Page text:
How many of you were born in mid-March 1973? Well, I have news for you. You’re this week making the transition from youth to middle age.
A British government survey has found that youth ends at 40 years, eight months and two weeks. It’s a perception survey, in which the department of works and pensions asked more than 2,000 people aged 16 years and above when they thought people should stop calling themselves young? And admit that they are now middle-aged.
The average man surveyed had a more pessimistic view than the woman. While men felt that youth was over at 38-and-a-half years, women felt that it continued till they were 42 years and nine months old.
What was I doing when I turned middle-aged, at 40 years, eight months and two weeks? As far as I remember, I had completed my first book that week and submitted the manuscript to my publisher. I had spent the last 14 months researching and writing the book, of which about a month was in the US, travelling to may be 10 cities, from New York to Houston, Boston to San Francisco. It had been a great 14 months, because I ended up meeting some extraordinary people—entrepreneurs and academics, industry leaders and just plain cool extremely bright men and women. The US trip had also reconnected me with many of my IIT classmates whom I had totally lost touch with over the years. When I had last met them, they were in their early 20s; now they were 40-ish, with families and children and houses and three cars. I stayed at many of their homes, and the years simply fell away, as if by magic. We were 21 again. The intervening two decades had been a great illusion.
Quite amazingly, that particular week when I turned middle-aged, I remember beginning the hunt for a house to buy and live in. I already owned an apartment in a Delhi suburb, bought from some windfall money that had come my way a few years ago, but I had never intended to stay there. I had sold that house and would use those funds as margin money for a home. We made our first house-hunting trip to Gurgaon that weekend. Three months later, I would come back to the very first house we had seen and buy it. I have lived there for nearly nine years now.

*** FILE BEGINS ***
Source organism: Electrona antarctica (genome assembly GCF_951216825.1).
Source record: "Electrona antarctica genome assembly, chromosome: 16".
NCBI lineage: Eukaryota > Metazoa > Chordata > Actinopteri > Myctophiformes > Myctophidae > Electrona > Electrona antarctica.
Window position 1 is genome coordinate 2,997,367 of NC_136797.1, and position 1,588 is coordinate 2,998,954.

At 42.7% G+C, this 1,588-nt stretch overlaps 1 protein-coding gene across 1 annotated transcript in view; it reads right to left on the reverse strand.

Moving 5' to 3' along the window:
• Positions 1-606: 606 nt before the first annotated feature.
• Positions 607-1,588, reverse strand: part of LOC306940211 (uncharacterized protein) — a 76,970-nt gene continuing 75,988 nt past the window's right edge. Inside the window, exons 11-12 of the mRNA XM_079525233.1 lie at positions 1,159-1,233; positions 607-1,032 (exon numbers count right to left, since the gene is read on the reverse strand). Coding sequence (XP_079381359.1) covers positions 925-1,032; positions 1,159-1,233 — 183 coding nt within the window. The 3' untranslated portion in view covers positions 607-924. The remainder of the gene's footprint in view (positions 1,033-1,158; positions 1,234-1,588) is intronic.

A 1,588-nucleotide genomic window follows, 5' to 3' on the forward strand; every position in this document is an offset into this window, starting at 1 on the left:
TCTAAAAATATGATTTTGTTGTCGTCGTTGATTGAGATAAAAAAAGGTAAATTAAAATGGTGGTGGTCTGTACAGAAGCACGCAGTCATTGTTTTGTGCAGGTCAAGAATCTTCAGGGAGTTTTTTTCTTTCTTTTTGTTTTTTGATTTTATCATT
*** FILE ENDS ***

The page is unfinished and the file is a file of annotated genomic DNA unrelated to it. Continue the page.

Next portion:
I was in a job where I had been for nearly 8 years. I was bored out of mind, and wanted to do something new, perhaps on my own. With the book out of the way, I started knocking on the door of every venture capitalist and wealthy individual I could manage to reach. It would not happen for another four years (and I did not give up on that dream for a moment), and equally incredibly, it would finally happen through a chance meeting where a leading industrialist and I would suddenly realize over a cup of coffee that we had been thinking of exactly the same project for about the same period of time, and had never thought of contacting each other, even though we had known each other for a decade.
Actually, a lot of my life has changed quite dramatically in the last nine years—both personal and professional—and it’s quite startling to now look back and see the first stirrings of change in that particular week or fortnight when I am supposed to have stopped being young. I find it also personally quite significant—though signifying exactly what, I have no idea—that I saw the results of this British survey today, just as my second book, a novel, is hitting stores, and a third one, a work of non-fiction, is right now being printed. Old age, according to the study, begins at 59 years, two months and two weeks. So I am smack in the middle of my middle age—the almost exact centre.
What am I going to do this week?